Frederic M. Grant 1886–1959
Born in Sibley, Iowa, Frederic Milton Grant early demonstrated a talent for music as well as art. He abandoned studies in architecture to enroll in the Art Institute of Chicago, with additional training at the Chicago Academy of Fine Arts (founded in 1902). Grant worked as a commercial artist to fund study abroad, in Italy in 1907 with American impressionist painter William Merritt Chase, followed by training at the Académie Colarossi in Paris; while there, he occasionally supported himself as a piano player. He then studied under Henry Snell in Gloucester, Massachusetts, and spent a season with Chase in Carmel, California. By 1915, Grant was back in Chicago. That year, he won first prize for a group of paintings in the annual show of the Art Students’ League of Chicago and debuted in the Art Institute’s exhibitions for American artists and for artists of Chicago. Within a few years, Grant had established himself as a decorative painter with a reputation as a brilliant colorist. His landscapes, figural images, still lifes, and genre scenes were influenced by the jewel-like surfaces of the pre-impressionist French painter Adolphe Monticelli, the heightened color of Claude Monet, and the geometrically structured compositions of Paul Cézanne. In the 1920s, Grant made a particular specialty of exotic and romanticized historical subjects, many inspired by his travels. In 1922–1923, he returned to Europe, spending most of his time in Italy, and in 1928 he went around the world, sketching in the Pacific Islands, East and Southeast Asia, and the Middle East.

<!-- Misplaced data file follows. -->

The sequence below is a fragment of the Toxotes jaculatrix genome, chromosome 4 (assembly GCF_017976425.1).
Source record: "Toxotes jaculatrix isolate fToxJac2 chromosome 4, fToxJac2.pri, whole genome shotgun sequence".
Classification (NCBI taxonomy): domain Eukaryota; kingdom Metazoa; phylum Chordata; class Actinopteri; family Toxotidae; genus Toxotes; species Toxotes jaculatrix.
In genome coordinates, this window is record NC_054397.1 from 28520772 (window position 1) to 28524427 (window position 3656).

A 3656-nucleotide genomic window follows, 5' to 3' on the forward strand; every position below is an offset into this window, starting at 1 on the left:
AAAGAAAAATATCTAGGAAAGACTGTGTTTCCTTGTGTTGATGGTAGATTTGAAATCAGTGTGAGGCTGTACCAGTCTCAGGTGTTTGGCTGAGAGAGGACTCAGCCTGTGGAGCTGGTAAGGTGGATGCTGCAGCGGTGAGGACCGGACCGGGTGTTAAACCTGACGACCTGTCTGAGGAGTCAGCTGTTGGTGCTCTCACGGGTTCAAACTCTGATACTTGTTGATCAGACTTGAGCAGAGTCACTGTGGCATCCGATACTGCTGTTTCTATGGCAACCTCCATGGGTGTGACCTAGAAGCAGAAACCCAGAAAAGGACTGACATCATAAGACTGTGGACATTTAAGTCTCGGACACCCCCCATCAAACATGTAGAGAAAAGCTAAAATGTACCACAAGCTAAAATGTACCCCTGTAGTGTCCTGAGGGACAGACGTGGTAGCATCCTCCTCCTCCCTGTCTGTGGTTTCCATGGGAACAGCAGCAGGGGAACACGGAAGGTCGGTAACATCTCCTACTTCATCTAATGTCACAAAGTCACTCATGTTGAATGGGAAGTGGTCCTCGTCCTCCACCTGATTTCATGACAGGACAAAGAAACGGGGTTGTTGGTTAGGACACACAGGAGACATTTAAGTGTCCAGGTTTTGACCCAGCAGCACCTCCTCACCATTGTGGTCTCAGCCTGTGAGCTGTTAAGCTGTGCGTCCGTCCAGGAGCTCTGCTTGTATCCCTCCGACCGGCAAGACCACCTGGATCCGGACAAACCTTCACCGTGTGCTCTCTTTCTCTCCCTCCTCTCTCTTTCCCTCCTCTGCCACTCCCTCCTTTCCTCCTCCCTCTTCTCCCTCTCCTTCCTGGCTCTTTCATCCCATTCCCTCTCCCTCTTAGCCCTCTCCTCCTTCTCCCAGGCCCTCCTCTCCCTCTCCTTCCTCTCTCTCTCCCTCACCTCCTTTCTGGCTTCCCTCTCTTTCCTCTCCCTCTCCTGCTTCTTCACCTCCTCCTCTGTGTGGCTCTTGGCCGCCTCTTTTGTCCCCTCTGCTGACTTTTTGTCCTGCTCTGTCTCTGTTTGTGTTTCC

Grant taught and exhibited actively in Chicago. Beginning in 1919 he was a resident of the Tree Studios building on the Near North Side, where he joined a community of more-conservative artists. Grant had solo exhibitions at the Carson Pirie Scott and Company department store galleries and Anderson Galleries, and he won several prizes in the Art Institute’s annual shows. Lauded by the Chicago Tribune’s critic Eleanor Jewett as an artist “undisturbed by the muddy tumult of modernism,” he also won the respect of Clarence J. Bulliet, a champion of modernism, who profiled Grant in 1936 in his series “Artists of Chicago” in the Chicago Daily News.i In the following years, Grant was less visible in the local art scene. After World War II he moved to the Los Angeles area (where his parents had settled earlier) and began painting abstract works inspired by musical compositions.
Wendy Greenhouse, PhD
i Eleanor Jewett, “Fred. M. Grant, Great Colorist, Critic Declares,” Chicago Tribune, June 4, 1930.